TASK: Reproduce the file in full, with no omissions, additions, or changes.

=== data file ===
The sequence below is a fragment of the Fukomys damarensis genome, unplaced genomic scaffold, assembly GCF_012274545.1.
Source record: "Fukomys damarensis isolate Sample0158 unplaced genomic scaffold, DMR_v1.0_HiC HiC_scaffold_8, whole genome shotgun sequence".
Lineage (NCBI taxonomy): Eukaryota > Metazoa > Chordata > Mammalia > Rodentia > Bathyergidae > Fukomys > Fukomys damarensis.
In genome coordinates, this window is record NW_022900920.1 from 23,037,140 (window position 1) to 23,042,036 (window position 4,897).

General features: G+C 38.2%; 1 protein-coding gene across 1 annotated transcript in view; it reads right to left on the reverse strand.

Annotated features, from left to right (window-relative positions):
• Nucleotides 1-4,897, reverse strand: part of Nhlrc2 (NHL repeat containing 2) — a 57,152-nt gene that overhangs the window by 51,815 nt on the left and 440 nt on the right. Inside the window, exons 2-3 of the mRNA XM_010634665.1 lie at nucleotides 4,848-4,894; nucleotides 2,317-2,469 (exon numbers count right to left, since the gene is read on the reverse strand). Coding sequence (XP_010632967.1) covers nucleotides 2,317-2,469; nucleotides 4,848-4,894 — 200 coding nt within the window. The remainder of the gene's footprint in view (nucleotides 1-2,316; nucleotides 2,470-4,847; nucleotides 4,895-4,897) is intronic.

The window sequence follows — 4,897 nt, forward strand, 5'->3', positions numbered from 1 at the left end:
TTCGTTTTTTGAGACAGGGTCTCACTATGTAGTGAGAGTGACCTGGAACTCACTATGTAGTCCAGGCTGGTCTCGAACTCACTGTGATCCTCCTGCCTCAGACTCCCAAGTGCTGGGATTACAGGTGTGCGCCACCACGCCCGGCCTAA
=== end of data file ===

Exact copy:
The sequence below is a fragment of the Fukomys damarensis genome, unplaced genomic scaffold, assembly GCF_012274545.1.
Source record: "Fukomys damarensis isolate Sample0158 unplaced genomic scaffold, DMR_v1.0_HiC HiC_scaffold_8, whole genome shotgun sequence".
Lineage (NCBI taxonomy): Eukaryota > Metazoa > Chordata > Mammalia > Rodentia > Bathyergidae > Fukomys > Fukomys damarensis.
In genome coordinates, this window is record NW_022900920.1 from 23,037,140 (window position 1) to 23,042,036 (window position 4,897).

General features: G+C 38.2%; 1 protein-coding gene across 1 annotated transcript in view; it reads right to left on the reverse strand.

Annotated features, from left to right (window-relative positions):
• Nucleotides 1-4,897, reverse strand: part of Nhlrc2 (NHL repeat containing 2) — a 57,152-nt gene that overhangs the window by 51,815 nt on the left and 440 nt on the right. Inside the window, exons 2-3 of the mRNA XM_010634665.1 lie at nucleotides 4,848-4,894; nucleotides 2,317-2,469 (exon numbers count right to left, since the gene is read on the reverse strand). Coding sequence (XP_010632967.1) covers nucleotides 2,317-2,469; nucleotides 4,848-4,894 — 200 coding nt within the window. The remainder of the gene's footprint in view (nucleotides 1-2,316; nucleotides 2,470-4,847; nucleotides 4,895-4,897) is intronic.

The window sequence follows — 4,897 nt, forward strand, 5'->3', positions numbered from 1 at the left end:
TTCGTTTTTTGAGACAGGGTCTCACTATGTAGTGAGAGTGACCTGGAACTCACTATGTAGTCCAGGCTGGTCTCGAACTCACTGTGATCCTCCTGCCTCAGACTCCCAAGTGCTGGGATTACAGGTGTGCGCCACCACGCCCGGCCTAA